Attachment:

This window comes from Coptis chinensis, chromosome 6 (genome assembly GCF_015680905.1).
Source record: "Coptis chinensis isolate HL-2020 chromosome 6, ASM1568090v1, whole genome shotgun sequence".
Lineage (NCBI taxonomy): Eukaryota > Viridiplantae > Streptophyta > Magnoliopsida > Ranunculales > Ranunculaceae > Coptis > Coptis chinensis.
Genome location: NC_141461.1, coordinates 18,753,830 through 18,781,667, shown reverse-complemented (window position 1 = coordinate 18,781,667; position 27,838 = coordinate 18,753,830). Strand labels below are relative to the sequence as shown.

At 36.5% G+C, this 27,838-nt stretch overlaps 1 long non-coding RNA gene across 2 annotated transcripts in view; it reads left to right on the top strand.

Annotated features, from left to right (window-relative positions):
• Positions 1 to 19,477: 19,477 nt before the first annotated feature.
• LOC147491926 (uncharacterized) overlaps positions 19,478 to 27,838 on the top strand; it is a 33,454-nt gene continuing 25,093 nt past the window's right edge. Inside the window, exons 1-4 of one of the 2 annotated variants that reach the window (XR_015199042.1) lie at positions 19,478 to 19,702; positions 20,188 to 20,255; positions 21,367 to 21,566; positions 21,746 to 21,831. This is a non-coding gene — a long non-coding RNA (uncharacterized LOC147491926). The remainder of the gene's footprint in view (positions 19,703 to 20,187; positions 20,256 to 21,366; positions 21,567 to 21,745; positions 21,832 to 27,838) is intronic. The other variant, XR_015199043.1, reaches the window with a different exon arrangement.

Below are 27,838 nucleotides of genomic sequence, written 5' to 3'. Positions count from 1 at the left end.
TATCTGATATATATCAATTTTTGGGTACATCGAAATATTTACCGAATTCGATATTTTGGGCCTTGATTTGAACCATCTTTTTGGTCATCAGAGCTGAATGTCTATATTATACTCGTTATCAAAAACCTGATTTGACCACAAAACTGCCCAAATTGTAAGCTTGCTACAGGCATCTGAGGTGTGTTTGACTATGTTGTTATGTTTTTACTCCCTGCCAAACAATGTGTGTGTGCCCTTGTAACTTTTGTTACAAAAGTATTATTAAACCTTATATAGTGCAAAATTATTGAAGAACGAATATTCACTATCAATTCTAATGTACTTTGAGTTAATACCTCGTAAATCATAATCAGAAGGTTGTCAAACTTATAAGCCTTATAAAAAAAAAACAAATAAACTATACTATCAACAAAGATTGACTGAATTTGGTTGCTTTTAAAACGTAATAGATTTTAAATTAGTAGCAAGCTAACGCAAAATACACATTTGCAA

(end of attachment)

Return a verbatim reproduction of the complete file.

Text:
This window comes from Coptis chinensis, chromosome 6 (genome assembly GCF_015680905.1).
Source record: "Coptis chinensis isolate HL-2020 chromosome 6, ASM1568090v1, whole genome shotgun sequence".
Lineage (NCBI taxonomy): Eukaryota > Viridiplantae > Streptophyta > Magnoliopsida > Ranunculales > Ranunculaceae > Coptis > Coptis chinensis.
Genome location: NC_141461.1, coordinates 18,753,830 through 18,781,667, shown reverse-complemented (window position 1 = coordinate 18,781,667; position 27,838 = coordinate 18,753,830). Strand labels below are relative to the sequence as shown.

At 36.5% G+C, this 27,838-nt stretch overlaps 1 long non-coding RNA gene across 2 annotated transcripts in view; it reads left to right on the top strand.

Annotated features, from left to right (window-relative positions):
• Positions 1 to 19,477: 19,477 nt before the first annotated feature.
• LOC147491926 (uncharacterized) overlaps positions 19,478 to 27,838 on the top strand; it is a 33,454-nt gene continuing 25,093 nt past the window's right edge. Inside the window, exons 1-4 of one of the 2 annotated variants that reach the window (XR_015199042.1) lie at positions 19,478 to 19,702; positions 20,188 to 20,255; positions 21,367 to 21,566; positions 21,746 to 21,831. This is a non-coding gene — a long non-coding RNA (uncharacterized LOC147491926). The remainder of the gene's footprint in view (positions 19,703 to 20,187; positions 20,256 to 21,366; positions 21,567 to 21,745; positions 21,832 to 27,838) is intronic. The other variant, XR_015199043.1, reaches the window with a different exon arrangement.

Below are 27,838 nucleotides of genomic sequence, written 5' to 3'. Positions count from 1 at the left end.
TATCTGATATATATCAATTTTTGGGTACATCGAAATATTTACCGAATTCGATATTTTGGGCCTTGATTTGAACCATCTTTTTGGTCATCAGAGCTGAATGTCTATATTATACTCGTTATCAAAAACCTGATTTGACCACAAAACTGCCCAAATTGTAAGCTTGCTACAGGCATCTGAGGTGTGTTTGACTATGTTGTTATGTTTTTACTCCCTGCCAAACAATGTGTGTGTGCCCTTGTAACTTTTGTTACAAAAGTATTATTAAACCTTATATAGTGCAAAATTATTGAAGAACGAATATTCACTATCAATTCTAATGTACTTTGAGTTAATACCTCGTAAATCATAATCAGAAGGTTGTCAAACTTATAAGCCTTATAAAAAAAAAACAAATAAACTATACTATCAACAAAGATTGACTGAATTTGGTTGCTTTTAAAACGTAATAGATTTTAAATTAGTAGCAAGCTAACGCAAAATACACATTTGCAA